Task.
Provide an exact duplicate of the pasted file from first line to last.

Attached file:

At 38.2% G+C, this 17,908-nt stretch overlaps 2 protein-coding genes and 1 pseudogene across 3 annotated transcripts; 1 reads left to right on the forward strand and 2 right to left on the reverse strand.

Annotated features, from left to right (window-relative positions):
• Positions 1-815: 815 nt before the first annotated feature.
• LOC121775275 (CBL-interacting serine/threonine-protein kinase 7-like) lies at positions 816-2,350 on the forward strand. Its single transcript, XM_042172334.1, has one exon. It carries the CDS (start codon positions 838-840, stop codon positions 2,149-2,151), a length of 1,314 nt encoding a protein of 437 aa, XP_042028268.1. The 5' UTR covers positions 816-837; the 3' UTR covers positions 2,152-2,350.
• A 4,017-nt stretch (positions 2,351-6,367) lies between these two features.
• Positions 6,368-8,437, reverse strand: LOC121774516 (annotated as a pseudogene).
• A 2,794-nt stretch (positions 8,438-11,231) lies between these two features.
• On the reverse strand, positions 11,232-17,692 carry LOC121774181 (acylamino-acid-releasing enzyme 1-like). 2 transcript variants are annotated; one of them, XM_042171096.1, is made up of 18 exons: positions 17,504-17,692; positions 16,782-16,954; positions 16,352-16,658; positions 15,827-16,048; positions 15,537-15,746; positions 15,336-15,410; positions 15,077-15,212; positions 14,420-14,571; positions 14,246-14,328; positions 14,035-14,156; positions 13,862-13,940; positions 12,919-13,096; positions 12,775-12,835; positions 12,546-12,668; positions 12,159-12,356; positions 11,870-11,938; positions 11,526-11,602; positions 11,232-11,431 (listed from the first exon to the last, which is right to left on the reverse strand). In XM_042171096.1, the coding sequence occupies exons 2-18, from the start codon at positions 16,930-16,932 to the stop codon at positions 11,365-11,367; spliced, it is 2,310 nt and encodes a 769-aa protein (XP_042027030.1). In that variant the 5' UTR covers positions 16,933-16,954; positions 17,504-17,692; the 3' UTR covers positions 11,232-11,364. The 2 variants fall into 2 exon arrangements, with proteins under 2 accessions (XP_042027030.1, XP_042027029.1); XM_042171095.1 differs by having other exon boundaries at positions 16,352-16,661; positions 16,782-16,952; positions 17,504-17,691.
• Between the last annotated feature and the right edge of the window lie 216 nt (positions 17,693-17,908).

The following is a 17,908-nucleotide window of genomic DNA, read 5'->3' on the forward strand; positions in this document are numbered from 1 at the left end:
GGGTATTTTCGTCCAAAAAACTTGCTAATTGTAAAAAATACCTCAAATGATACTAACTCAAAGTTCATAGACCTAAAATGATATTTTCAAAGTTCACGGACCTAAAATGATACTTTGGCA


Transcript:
At 38.2% G+C, this 17,908-nt stretch overlaps 2 protein-coding genes and 1 pseudogene across 3 annotated transcripts; 1 reads left to right on the forward strand and 2 right to left on the reverse strand.

Annotated features, from left to right (window-relative positions):
• Positions 1-815: 815 nt before the first annotated feature.
• LOC121775275 (CBL-interacting serine/threonine-protein kinase 7-like) lies at positions 816-2,350 on the forward strand. Its single transcript, XM_042172334.1, has one exon. It carries the CDS (start codon positions 838-840, stop codon positions 2,149-2,151), a length of 1,314 nt encoding a protein of 437 aa, XP_042028268.1. The 5' UTR covers positions 816-837; the 3' UTR covers positions 2,152-2,350.
• A 4,017-nt stretch (positions 2,351-6,367) lies between these two features.
• Positions 6,368-8,437, reverse strand: LOC121774516 (annotated as a pseudogene).
• A 2,794-nt stretch (positions 8,438-11,231) lies between these two features.
• On the reverse strand, positions 11,232-17,692 carry LOC121774181 (acylamino-acid-releasing enzyme 1-like). 2 transcript variants are annotated; one of them, XM_042171096.1, is made up of 18 exons: positions 17,504-17,692; positions 16,782-16,954; positions 16,352-16,658; positions 15,827-16,048; positions 15,537-15,746; positions 15,336-15,410; positions 15,077-15,212; positions 14,420-14,571; positions 14,246-14,328; positions 14,035-14,156; positions 13,862-13,940; positions 12,919-13,096; positions 12,775-12,835; positions 12,546-12,668; positions 12,159-12,356; positions 11,870-11,938; positions 11,526-11,602; positions 11,232-11,431 (listed from the first exon to the last, which is right to left on the reverse strand). In XM_042171096.1, the coding sequence occupies exons 2-18, from the start codon at positions 16,930-16,932 to the stop codon at positions 11,365-11,367; spliced, it is 2,310 nt and encodes a 769-aa protein (XP_042027030.1). In that variant the 5' UTR covers positions 16,933-16,954; positions 17,504-17,692; the 3' UTR covers positions 11,232-11,364. The 2 variants fall into 2 exon arrangements, with proteins under 2 accessions (XP_042027030.1, XP_042027029.1); XM_042171095.1 differs by having other exon boundaries at positions 16,352-16,661; positions 16,782-16,952; positions 17,504-17,691.
• Between the last annotated feature and the right edge of the window lie 216 nt (positions 17,693-17,908).

The following is a 17,908-nucleotide window of genomic DNA, read 5'->3' on the forward strand; positions in this document are numbered from 1 at the left end:
GGGTATTTTCGTCCAAAAAACTTGCTAATTGTAAAAAATACCTCAAATGATACTAACTCAAAGTTCATAGACCTAAAATGATATTTTCAAAGTTCACGGACCTAAAATGATACTTTGGCA